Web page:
In our Water
When you consider that we LIVED there, (ate, drank & sleep) with an open tank for the drinking and cooking water, slogging through the mud during the rainy season, could we really avoid exposure?
The veterans who were physically present at Phuoc Vinh Groundwater Zero are, undoubtedly, the most likely to show high level body-burdens of the compounds, even today. Why haven’t we tested the veterans who were subjected to the heaviest and most continuous contamination? Thousands of these soldiers can indeed be found today, through service organizations and the various grassroots networks addressing this issue.
Establishing a group of veterans subjected to high levels of exposure, by evidence of Dioxin (2378 TCDD) testing, and THEN studying these epidemiologically will get at the truth of the matter. The results of blood or tissue analysis of these veterans of Ground Zero will definitively show very high levels of exposure. An additional survey of the medical histories of deceased veterans of Phuoc Vinh will provide STARTLING data.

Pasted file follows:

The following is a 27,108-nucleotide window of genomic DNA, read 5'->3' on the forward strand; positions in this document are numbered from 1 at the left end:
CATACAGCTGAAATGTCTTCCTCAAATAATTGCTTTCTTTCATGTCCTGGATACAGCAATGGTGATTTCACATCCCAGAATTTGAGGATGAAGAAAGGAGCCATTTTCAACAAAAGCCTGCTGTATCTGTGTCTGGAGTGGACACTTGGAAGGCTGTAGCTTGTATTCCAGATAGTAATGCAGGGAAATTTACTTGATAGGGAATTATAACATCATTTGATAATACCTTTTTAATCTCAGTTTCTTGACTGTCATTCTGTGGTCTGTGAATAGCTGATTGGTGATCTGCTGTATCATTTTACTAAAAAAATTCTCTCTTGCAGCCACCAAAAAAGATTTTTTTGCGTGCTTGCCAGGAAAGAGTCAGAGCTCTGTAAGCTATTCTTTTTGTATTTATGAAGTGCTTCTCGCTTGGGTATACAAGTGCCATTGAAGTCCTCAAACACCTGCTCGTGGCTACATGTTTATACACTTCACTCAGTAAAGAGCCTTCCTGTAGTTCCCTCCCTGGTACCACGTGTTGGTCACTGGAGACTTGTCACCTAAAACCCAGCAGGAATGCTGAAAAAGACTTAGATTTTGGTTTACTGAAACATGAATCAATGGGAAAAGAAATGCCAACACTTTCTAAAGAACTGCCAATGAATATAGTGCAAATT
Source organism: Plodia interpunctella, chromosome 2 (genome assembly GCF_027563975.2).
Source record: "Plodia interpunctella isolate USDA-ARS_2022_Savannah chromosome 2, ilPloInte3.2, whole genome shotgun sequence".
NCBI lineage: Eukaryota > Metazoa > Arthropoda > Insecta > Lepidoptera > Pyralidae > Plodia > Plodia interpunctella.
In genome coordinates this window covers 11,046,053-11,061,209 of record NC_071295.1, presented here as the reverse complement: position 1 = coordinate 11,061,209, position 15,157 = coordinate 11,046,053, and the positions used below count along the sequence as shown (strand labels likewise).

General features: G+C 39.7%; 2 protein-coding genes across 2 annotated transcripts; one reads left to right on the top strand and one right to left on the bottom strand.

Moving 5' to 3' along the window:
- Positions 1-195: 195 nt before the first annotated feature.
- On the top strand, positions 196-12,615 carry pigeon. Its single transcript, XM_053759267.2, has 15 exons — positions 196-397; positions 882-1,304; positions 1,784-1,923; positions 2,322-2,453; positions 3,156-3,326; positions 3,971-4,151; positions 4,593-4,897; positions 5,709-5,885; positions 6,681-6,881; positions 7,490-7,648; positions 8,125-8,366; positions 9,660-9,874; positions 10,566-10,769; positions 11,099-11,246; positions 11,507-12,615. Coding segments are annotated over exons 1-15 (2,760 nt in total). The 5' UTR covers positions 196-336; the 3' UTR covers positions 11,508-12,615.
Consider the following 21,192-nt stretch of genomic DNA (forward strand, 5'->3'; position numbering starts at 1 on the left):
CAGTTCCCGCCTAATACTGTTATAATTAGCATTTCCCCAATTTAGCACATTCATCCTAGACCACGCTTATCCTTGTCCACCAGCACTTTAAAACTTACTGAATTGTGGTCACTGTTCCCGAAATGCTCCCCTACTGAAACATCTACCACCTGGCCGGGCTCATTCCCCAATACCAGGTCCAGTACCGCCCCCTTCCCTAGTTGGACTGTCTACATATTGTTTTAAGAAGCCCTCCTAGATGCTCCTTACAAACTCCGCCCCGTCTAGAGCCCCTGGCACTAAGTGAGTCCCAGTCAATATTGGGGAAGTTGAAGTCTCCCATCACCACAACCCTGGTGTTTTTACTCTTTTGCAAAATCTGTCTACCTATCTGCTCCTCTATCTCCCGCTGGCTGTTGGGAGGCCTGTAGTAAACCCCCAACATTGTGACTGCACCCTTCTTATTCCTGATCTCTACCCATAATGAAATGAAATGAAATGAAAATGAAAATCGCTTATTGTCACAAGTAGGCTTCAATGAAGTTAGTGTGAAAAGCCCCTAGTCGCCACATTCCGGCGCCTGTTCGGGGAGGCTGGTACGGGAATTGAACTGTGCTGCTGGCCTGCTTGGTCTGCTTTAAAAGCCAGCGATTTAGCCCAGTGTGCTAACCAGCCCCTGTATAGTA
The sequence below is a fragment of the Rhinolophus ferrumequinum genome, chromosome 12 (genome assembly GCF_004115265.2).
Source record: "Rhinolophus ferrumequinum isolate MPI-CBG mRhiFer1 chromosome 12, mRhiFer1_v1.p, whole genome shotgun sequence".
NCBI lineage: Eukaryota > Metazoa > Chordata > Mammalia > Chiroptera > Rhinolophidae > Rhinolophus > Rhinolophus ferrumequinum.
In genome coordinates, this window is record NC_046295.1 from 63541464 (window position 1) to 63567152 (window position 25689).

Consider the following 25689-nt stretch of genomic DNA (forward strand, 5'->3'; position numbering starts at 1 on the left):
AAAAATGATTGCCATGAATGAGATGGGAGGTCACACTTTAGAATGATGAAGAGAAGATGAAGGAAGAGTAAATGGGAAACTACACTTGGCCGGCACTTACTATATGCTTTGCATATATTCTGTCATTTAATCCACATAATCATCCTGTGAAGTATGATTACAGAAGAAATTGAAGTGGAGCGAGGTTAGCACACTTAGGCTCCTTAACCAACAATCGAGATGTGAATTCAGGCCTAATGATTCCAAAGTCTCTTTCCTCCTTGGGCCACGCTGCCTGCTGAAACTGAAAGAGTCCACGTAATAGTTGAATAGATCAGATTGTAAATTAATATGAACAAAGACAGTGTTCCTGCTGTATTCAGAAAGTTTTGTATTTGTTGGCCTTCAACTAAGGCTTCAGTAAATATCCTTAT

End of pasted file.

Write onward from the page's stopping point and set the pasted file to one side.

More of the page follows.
A year ago I was diagnosed with actinic keratosis, a precancerous skin condition and a cancerous spot (squamous-cell carcinoma) was surgically removed. Whether my skin condition is linked to the thirteen months, I spent in Phuoc Vinh and surrounding areas remains to be seen…
Agent Orange, named after the color of the stripe on the barrels in which the defoliant sprayed by American forces during the Vietnam War was stored, contained tetrachlorodibenzop dioxin (known as TCDD), one of the most poisonous chemicals ever made by man.
The following is an Agent Orange study done by Gregg Knowlton:
The following photos are from “fold3” a collection of original military records